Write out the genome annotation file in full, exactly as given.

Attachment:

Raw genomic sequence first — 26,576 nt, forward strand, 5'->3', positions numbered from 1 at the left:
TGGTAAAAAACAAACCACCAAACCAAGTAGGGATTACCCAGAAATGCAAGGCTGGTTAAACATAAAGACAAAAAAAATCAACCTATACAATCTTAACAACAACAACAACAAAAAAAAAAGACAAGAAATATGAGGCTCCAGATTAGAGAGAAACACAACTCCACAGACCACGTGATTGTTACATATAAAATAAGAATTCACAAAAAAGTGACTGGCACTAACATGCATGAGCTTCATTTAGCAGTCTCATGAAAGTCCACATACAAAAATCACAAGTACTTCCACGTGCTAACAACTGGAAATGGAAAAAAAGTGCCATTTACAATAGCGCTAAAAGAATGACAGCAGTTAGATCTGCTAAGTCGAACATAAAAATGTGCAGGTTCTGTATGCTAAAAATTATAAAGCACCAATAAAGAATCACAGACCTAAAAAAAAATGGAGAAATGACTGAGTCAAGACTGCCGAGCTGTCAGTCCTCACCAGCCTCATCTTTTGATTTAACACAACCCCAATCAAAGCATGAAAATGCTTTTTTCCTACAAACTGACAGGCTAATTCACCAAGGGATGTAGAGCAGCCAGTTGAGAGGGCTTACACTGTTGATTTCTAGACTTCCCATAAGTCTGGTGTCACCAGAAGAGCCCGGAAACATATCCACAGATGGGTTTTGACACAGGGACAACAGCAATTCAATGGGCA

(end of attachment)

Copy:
Raw genomic sequence first — 26,576 nt, forward strand, 5'->3', positions numbered from 1 at the left:
TGGTAAAAAACAAACCACCAAACCAAGTAGGGATTACCCAGAAATGCAAGGCTGGTTAAACATAAAGACAAAAAAAATCAACCTATACAATCTTAACAACAACAACAACAAAAAAAAAAGACAAGAAATATGAGGCTCCAGATTAGAGAGAAACACAACTCCACAGACCACGTGATTGTTACATATAAAATAAGAATTCACAAAAAAGTGACTGGCACTAACATGCATGAGCTTCATTTAGCAGTCTCATGAAAGTCCACATACAAAAATCACAAGTACTTCCACGTGCTAACAACTGGAAATGGAAAAAAAGTGCCATTTACAATAGCGCTAAAAGAATGACAGCAGTTAGATCTGCTAAGTCGAACATAAAAATGTGCAGGTTCTGTATGCTAAAAATTATAAAGCACCAATAAAGAATCACAGACCTAAAAAAAAATGGAGAAATGACTGAGTCAAGACTGCCGAGCTGTCAGTCCTCACCAGCCTCATCTTTTGATTTAACACAACCCCAATCAAAGCATGAAAATGCTTTTTTCCTACAAACTGACAGGCTAATTCACCAAGGGATGTAGAGCAGCCAGTTGAGAGGGCTTACACTGTTGATTTCTAGACTTCCCATAAGTCTGGTGTCACCAGAAGAGCCCGGAAACATATCCACAGATGGGTTTTGACACAGGGACAACAGCAATTCAATGGGCA